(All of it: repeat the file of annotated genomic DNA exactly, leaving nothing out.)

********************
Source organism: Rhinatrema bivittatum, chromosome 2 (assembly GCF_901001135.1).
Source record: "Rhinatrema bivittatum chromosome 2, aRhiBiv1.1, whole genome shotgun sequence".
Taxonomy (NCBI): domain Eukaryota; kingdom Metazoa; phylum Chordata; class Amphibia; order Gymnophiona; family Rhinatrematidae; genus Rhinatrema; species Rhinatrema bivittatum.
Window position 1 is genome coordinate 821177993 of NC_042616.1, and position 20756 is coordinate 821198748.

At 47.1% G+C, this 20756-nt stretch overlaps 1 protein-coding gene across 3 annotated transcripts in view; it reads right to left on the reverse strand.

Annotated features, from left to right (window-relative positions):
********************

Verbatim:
Source organism: Rhinatrema bivittatum, chromosome 2 (assembly GCF_901001135.1).
Source record: "Rhinatrema bivittatum chromosome 2, aRhiBiv1.1, whole genome shotgun sequence".
Taxonomy (NCBI): domain Eukaryota; kingdom Metazoa; phylum Chordata; class Amphibia; order Gymnophiona; family Rhinatrematidae; genus Rhinatrema; species Rhinatrema bivittatum.
Window position 1 is genome coordinate 821177993 of NC_042616.1, and position 20756 is coordinate 821198748.

At 47.1% G+C, this 20756-nt stretch overlaps 1 protein-coding gene across 3 annotated transcripts in view; it reads right to left on the reverse strand.

Annotated features, from left to right (window-relative positions):